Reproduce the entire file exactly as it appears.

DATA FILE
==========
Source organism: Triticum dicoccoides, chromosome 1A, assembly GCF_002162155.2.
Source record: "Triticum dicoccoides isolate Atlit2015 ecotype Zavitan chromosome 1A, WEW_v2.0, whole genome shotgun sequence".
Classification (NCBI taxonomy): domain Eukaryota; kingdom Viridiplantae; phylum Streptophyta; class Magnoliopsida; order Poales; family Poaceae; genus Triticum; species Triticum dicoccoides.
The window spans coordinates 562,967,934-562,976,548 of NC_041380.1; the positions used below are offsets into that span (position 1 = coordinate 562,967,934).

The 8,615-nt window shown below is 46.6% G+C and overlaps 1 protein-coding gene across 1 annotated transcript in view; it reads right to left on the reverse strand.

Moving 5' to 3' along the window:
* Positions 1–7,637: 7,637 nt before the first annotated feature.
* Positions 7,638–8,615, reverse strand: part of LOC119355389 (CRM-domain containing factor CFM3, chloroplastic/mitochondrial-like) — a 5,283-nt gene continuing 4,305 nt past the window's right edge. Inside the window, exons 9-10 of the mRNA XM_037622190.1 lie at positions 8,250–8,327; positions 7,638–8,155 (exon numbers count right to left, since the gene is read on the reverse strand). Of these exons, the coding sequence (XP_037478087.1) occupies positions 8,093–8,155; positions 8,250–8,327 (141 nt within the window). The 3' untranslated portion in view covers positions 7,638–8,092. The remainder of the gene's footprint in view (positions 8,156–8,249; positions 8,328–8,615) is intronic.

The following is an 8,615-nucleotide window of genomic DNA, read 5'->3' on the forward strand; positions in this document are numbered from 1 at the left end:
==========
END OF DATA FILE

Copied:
Source organism: Triticum dicoccoides, chromosome 1A, assembly GCF_002162155.2.
Source record: "Triticum dicoccoides isolate Atlit2015 ecotype Zavitan chromosome 1A, WEW_v2.0, whole genome shotgun sequence".
Classification (NCBI taxonomy): domain Eukaryota; kingdom Viridiplantae; phylum Streptophyta; class Magnoliopsida; order Poales; family Poaceae; genus Triticum; species Triticum dicoccoides.
The window spans coordinates 562,967,934-562,976,548 of NC_041380.1; the positions used below are offsets into that span (position 1 = coordinate 562,967,934).

The 8,615-nt window shown below is 46.6% G+C and overlaps 1 protein-coding gene across 1 annotated transcript in view; it reads right to left on the reverse strand.

Moving 5' to 3' along the window:
* Positions 1–7,637: 7,637 nt before the first annotated feature.
* Positions 7,638–8,615, reverse strand: part of LOC119355389 (CRM-domain containing factor CFM3, chloroplastic/mitochondrial-like) — a 5,283-nt gene continuing 4,305 nt past the window's right edge. Inside the window, exons 9-10 of the mRNA XM_037622190.1 lie at positions 8,250–8,327; positions 7,638–8,155 (exon numbers count right to left, since the gene is read on the reverse strand). Of these exons, the coding sequence (XP_037478087.1) occupies positions 8,093–8,155; positions 8,250–8,327 (141 nt within the window). The 3' untranslated portion in view covers positions 7,638–8,092. The remainder of the gene's footprint in view (positions 8,156–8,249; positions 8,328–8,615) is intronic.

The following is an 8,615-nucleotide window of genomic DNA, read 5'->3' on the forward strand; positions in this document are numbered from 1 at the left end: